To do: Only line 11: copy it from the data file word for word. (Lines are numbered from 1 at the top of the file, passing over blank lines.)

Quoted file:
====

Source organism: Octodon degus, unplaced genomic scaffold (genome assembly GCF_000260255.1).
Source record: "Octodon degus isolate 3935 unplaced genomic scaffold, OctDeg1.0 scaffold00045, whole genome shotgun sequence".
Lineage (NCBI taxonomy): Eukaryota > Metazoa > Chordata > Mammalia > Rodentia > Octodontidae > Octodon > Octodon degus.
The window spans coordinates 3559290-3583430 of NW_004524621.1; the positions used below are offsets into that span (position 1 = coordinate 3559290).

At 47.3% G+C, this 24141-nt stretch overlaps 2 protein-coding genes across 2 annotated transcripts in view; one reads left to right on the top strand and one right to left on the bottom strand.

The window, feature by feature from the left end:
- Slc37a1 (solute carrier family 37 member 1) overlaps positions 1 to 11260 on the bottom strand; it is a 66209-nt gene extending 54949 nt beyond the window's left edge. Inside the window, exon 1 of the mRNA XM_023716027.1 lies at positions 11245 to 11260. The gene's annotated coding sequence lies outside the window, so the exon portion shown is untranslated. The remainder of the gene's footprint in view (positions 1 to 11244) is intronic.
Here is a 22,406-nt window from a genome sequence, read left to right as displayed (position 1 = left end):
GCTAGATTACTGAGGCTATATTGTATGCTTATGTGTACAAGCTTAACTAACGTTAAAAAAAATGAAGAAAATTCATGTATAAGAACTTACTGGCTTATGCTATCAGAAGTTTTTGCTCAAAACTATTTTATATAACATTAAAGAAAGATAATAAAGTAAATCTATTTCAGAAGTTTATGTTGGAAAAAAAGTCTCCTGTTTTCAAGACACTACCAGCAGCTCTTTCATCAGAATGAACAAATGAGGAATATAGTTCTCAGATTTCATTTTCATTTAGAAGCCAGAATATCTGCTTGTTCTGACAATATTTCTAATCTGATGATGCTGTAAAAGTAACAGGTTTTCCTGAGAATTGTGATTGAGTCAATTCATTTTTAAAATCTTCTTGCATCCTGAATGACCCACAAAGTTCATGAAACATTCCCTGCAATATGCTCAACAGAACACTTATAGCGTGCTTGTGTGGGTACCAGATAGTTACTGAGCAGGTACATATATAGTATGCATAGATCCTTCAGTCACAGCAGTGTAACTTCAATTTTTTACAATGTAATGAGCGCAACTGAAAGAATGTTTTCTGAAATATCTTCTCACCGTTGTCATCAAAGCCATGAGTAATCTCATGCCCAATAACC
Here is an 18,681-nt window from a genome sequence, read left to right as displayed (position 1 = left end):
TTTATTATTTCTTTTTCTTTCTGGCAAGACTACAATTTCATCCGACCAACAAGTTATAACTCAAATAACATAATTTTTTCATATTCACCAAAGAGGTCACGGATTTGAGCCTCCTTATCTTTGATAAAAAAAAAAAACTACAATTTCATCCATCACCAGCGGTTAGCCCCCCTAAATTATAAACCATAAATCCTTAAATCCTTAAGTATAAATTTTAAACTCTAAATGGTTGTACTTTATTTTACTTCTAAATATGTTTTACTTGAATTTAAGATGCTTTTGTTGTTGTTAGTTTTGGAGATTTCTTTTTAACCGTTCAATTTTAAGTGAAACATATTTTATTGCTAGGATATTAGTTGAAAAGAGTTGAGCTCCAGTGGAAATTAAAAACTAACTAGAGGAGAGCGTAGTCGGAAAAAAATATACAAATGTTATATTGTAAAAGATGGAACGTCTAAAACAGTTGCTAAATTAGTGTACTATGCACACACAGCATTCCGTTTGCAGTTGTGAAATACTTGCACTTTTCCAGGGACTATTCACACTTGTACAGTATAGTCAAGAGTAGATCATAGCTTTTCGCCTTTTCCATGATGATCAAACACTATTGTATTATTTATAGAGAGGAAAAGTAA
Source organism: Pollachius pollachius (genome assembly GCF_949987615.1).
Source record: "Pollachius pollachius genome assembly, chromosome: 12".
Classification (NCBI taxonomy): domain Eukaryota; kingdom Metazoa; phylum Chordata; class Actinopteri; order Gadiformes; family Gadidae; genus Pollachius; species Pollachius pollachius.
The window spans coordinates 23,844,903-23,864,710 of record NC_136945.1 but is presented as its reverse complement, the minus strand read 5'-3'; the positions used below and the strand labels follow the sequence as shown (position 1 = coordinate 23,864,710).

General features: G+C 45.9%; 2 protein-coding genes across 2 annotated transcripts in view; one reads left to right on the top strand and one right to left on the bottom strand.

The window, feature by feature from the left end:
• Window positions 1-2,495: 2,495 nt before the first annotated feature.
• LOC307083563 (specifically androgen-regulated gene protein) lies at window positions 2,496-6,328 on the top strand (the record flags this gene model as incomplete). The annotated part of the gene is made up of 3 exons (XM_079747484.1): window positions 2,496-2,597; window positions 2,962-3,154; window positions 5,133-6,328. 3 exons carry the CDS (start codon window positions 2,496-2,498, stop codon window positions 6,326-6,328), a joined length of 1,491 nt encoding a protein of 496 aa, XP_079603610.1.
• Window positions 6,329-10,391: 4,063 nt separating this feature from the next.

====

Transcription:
TTTATTATTTCTTTTTCTTTCTGGCAAGACTACAATTTCATCCGACCAACAAGTTATAACTCAAATAACATAATTTTTTCATATTCACCAAAGAGGTCACGGATTTGAGCCTCCTTATCTTTGATAAAAAAAAAAAACTACAATTTCATCCATCACCAGCGGTTAGCCCCCCTAAATTATAAACCATAAATCCTTAAATCCTTAAGTATAAATTTTAAACTCTAAATGGTTGTACTTTATTTTACTTCTAAATATGTTTTACTTGAATTTAAGATGCTTTTGTTGTTGTTAGTTTTGGAGATTTCTTTTTAACCGTTCAATTTTAAGTGAAACATATTTTATTGCTAGGATATTAGTTGAAAAGAGTTGAGCTCCAGTGGAAATTAAAAACTAACTAGAGGAGAGCGTAGTCGGAAAAAAATATACAAATGTTATATTGTAAAAGATGGAACGTCTAAAACAGTTGCTAAATTAGTGTACTATGCACACACAGCATTCCGTTTGCAGTTGTGAAATACTTGCACTTTTCCAGGGACTATTCACACTTGTACAGTATAGTCAAGAGTAGATCATAGCTTTTCGCCTTTTCCATGATGATCAAACACTATTGTATTATTTATAGAGAGGAAAAGTAA